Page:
Although these High Pressure Common Rail diesel engines are capable of producing cleaner emissions, due to the type of fuel injection system they use, it does mean that the fuel which goes into the engine now has to be much, much cleaner.
The major engine manufactures recommend using Ultra Low Sulphur diesel with a sulphur content less than 15 parts per million and with less than 0.05% moisture content. The fuel filters they are now fitting are working down to 2 microns, that's 2 thousandths of a millimetre!
So, end users need to be more particular about the fuel they are buying and how they store and filter it. If not, fuel filters will need to be changed frequently as they will become blocked by even low levels of contamination.
Low grade fuel creates more soot, which will then block the DPF filters in the exhaust. These DPF filters are cleaned by a process called re-gen (by adding fuel directly to the hot exhaust to burn off the soot), but low grade fuel will reduce engine performance, the DPF units operating life and potentially, the operating life of the engine itself.
The issue which complicates this further is the introduction of biodiesel to the system. Biodiesel absorbs more moisture from the atmosphere, and this, together with the bio content, provides a breeding environment for bacteria, which produce moulds and a slime-like growth in the fuel. This blocks the filters and can stop the engine.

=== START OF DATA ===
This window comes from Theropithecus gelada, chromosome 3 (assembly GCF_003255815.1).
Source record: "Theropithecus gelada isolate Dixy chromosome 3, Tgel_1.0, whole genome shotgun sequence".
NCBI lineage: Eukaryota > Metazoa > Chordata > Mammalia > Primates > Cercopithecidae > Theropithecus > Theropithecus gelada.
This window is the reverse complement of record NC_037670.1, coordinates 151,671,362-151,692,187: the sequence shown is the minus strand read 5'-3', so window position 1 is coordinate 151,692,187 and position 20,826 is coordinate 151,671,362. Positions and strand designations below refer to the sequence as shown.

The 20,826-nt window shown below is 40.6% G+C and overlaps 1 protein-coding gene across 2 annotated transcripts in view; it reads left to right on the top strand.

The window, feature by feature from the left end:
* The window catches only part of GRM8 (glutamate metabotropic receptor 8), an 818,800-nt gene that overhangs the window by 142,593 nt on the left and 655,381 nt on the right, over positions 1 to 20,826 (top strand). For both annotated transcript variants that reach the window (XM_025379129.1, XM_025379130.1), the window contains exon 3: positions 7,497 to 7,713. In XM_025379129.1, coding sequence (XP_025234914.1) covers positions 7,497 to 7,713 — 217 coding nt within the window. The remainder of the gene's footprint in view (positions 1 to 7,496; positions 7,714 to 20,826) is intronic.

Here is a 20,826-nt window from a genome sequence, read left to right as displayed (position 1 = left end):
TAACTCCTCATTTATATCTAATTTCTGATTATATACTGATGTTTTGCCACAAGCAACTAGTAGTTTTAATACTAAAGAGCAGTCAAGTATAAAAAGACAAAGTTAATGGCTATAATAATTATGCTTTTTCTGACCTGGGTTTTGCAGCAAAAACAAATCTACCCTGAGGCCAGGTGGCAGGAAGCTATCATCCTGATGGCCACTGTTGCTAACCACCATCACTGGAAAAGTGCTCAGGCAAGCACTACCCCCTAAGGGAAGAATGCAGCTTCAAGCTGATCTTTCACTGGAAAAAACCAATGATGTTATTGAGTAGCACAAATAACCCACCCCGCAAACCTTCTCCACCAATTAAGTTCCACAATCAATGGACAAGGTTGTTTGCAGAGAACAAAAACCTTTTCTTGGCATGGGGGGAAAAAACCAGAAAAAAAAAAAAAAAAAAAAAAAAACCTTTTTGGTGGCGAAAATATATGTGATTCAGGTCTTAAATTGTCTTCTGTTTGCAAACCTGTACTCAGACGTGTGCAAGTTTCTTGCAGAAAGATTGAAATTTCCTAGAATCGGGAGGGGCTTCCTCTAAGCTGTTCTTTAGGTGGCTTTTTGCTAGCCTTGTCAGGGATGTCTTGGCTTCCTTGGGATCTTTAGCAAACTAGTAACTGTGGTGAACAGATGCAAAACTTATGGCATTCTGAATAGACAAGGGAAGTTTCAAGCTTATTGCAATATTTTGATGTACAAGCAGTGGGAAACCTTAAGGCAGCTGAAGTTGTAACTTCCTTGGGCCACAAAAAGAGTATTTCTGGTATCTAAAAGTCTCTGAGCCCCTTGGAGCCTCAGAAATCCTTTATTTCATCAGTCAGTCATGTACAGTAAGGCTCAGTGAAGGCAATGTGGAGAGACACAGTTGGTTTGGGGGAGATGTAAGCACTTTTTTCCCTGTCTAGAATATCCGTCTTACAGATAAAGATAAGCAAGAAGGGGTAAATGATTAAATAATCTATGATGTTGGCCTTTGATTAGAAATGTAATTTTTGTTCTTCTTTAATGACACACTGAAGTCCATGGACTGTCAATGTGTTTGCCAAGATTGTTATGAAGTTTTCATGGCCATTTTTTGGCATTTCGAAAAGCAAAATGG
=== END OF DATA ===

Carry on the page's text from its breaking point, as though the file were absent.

To prevent the likelihood of this occurring in storage tanks, fuel should be turned over regularly (at least 2 or 3 times a year), perhaps purchasing smaller quantities, more regularly. Storage tanks also need cleaning and regular fuel inspections to test for moisture content and contamination levels. It is better to improve the total management of the fuel system, than it is to buy expensive fuel filters and risk damaging very expensive engines!
As the bio content increases in our diesel, and the higher specification Common Rail engines become more widely distributed, then fuel systems will need increasing levels of maintenance. In future, end-users can protect themselves from potentially expensive repairs by managing and maintaining their fuel systems carefully.
The most important item in any maintenance regime
Whatever you think it is, you will be wrong! From our perspective, the most important item is the Operator's Manual! You know it; that thick booklet that the Sales guy gives you when he delivers and installs the machine and then never sees the light of day again.
It's the most important part of the machine as it shows you how to use it, what the machine is capable of doing ... and when you should be maintaining it.
Like many things in life, the winter service has changed; or perhaps a better description is that it has morphed into a year-long regime of planned maintenance. We've made it easier and we'll make it easier still as equipment develops, but you can't beat doing the basics. Having good daily/weekly cleaning and checking practices will go a long way to ensuring a good performing and reliable machine.